In short I'm just a guy who probably spends far too much time on computers.

A longer version of the above would be a guy that started mucking around with computers at aged 4, on the ZX Spectrum, and never stopped. I progressed through the Amiga 500, learning assembly and AMOS along the way, and ended up on PC learning pretty much any langauge I could get hold of (currently the list includes C, C++, C#, Delphi, Java, JavaScript, Python and Verilog along with a few brief flings with Visual Basic, Erlang, F#, Ruby and PHP).

I tend to spend most of my time using Windows, but run Linux on my servers and other embeded projects (if there's an OS at all) and I spent a few years using and digging around inside Mac OS X. Obviosuly I've got my own OS on my projects list, but haven't got that far yet, especially as I decided I wanted to design the CPU to run it on and the compiler as well.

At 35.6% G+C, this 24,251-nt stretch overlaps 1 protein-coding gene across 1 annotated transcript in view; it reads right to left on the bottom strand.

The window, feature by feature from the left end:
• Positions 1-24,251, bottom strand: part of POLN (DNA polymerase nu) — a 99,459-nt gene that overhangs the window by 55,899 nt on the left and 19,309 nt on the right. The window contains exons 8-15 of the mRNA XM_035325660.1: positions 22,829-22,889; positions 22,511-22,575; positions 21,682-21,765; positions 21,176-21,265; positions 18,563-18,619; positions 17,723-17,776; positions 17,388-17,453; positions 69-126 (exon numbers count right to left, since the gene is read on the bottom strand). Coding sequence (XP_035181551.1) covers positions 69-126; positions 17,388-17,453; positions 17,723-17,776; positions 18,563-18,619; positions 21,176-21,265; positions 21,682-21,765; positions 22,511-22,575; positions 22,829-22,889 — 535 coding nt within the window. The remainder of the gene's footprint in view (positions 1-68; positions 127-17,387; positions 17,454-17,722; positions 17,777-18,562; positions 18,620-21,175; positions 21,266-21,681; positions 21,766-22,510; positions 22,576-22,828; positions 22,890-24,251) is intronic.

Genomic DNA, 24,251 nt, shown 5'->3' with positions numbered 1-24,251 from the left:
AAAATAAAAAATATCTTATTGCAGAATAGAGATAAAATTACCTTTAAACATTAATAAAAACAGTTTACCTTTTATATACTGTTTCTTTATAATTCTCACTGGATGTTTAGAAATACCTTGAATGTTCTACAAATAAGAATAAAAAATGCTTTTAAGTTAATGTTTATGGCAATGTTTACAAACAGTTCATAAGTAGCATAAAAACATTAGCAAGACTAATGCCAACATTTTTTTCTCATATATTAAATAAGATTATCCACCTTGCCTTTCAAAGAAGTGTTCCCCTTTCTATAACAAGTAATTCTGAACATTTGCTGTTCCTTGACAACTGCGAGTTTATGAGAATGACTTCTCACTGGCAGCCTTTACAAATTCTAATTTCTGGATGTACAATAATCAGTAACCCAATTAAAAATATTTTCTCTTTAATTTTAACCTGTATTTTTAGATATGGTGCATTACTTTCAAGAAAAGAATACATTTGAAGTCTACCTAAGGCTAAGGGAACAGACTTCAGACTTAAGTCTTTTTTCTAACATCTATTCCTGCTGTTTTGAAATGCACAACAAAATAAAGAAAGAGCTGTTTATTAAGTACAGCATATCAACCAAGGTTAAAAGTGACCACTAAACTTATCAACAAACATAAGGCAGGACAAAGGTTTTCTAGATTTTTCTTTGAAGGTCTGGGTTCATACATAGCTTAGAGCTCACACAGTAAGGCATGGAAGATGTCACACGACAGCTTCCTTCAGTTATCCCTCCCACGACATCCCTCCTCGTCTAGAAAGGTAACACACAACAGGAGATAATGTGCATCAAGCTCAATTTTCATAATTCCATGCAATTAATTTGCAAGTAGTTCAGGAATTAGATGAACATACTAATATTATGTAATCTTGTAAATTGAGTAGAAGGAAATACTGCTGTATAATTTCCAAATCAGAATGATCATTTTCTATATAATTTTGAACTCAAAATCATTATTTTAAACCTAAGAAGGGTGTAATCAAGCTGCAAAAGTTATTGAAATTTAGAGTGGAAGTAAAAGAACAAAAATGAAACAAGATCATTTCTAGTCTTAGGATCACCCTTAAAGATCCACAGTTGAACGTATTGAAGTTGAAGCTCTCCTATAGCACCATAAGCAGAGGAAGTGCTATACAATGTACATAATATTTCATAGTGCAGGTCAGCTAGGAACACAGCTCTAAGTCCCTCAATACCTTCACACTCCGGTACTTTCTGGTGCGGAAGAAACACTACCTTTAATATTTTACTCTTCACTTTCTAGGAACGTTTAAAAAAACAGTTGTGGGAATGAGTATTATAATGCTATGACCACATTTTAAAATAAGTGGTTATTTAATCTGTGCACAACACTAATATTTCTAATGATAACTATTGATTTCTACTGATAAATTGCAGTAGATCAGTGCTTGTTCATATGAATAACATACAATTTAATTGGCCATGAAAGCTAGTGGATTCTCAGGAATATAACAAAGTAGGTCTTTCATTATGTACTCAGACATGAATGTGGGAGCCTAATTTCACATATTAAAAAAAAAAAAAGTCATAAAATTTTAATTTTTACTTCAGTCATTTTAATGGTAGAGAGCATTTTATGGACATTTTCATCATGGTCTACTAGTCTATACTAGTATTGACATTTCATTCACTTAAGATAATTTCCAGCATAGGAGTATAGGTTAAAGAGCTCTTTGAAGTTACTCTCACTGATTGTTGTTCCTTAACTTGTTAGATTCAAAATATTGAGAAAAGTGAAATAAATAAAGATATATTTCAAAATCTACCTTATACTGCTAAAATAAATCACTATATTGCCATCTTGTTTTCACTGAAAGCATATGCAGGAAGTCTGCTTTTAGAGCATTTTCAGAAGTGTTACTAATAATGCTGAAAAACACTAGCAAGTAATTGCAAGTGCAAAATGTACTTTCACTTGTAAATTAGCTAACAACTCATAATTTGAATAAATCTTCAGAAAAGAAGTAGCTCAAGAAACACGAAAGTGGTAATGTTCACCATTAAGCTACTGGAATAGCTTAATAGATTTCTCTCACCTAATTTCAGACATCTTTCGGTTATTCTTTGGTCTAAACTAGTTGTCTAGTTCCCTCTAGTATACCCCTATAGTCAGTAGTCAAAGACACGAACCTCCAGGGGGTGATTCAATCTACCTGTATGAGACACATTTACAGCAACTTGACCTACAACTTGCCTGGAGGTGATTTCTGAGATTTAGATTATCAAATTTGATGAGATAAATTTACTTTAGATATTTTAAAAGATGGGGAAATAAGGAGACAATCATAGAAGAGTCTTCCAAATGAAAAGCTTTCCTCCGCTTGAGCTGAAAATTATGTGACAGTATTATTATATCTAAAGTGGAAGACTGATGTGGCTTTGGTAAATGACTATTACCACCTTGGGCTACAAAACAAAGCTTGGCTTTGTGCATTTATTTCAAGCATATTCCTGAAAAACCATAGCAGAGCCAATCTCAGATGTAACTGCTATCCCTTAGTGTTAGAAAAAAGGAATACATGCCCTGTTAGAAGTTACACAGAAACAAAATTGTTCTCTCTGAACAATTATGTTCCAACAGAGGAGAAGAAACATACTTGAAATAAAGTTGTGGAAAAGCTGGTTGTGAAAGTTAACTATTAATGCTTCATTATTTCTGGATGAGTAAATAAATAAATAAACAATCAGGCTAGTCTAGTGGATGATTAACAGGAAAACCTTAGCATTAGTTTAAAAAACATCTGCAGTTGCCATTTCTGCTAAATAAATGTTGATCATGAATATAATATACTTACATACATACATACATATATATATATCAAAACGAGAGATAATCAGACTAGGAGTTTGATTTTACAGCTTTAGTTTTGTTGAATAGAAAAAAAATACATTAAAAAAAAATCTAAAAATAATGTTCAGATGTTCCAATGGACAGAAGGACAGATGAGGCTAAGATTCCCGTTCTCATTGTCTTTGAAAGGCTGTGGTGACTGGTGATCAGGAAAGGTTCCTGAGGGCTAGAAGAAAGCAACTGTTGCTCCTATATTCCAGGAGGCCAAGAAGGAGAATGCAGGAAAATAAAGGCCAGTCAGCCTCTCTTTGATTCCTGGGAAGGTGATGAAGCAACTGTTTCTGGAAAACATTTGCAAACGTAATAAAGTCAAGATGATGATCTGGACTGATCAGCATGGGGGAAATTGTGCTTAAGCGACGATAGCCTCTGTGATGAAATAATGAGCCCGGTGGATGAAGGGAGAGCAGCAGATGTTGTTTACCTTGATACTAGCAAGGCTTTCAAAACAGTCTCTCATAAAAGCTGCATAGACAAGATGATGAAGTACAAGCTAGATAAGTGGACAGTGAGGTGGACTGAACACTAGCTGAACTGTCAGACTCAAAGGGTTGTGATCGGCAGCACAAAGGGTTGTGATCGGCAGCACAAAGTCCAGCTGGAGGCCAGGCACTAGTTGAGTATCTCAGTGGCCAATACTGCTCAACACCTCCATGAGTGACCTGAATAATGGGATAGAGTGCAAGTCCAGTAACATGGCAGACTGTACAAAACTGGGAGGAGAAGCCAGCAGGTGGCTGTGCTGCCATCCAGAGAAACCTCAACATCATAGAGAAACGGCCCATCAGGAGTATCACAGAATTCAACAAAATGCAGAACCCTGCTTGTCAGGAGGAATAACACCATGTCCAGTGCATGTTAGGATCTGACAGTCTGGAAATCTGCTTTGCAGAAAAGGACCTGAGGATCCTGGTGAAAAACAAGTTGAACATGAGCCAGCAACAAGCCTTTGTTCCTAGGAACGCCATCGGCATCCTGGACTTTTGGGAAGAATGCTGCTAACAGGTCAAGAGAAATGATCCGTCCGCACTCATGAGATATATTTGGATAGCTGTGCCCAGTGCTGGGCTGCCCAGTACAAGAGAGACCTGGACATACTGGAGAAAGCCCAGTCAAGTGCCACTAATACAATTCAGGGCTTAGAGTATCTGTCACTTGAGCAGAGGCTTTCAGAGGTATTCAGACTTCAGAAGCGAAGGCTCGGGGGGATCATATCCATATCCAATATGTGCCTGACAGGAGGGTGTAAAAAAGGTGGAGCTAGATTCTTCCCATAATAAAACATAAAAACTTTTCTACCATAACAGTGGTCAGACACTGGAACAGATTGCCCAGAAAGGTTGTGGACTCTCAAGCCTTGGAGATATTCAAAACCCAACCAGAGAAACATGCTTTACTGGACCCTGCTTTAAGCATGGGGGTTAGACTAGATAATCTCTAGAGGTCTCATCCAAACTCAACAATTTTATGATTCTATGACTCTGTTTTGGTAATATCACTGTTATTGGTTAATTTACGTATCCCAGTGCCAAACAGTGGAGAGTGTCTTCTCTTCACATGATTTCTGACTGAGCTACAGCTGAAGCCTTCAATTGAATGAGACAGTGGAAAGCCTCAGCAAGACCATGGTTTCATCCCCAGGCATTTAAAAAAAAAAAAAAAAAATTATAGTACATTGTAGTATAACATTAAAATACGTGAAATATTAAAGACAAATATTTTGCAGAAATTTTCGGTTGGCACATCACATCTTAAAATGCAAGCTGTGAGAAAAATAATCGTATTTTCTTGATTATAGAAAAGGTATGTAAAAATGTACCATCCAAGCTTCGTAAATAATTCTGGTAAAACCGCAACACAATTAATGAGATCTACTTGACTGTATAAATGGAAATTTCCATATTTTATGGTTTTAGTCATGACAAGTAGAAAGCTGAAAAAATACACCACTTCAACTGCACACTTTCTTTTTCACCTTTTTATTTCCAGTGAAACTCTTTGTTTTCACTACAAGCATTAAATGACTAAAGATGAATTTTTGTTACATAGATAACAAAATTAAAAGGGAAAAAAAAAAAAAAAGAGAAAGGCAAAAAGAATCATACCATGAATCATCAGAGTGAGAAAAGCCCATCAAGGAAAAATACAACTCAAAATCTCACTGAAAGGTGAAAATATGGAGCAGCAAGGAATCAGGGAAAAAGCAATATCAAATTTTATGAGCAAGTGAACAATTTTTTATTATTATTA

As well as software I'm quite happy to experiment with hardware so I've had fun playing with PIC, AVR and ARM in various microcontrollers. My PCB designing skills are coming along and I'm starting to get the hang of fine pitch soldering (those 0.5mm BSC QFP packages can be 'interesting' to solder by hand).

When it comes to reading you're probably as likely to find me reading manuals or specifications as you are fiction. Obviously working in computing it never hurts to know how things work, even though I don't think I'll ever need to implement a USB 2 interface from scratch. That said, it's amazing how often something random I've read comes in handy when trying to work out why something isn't working.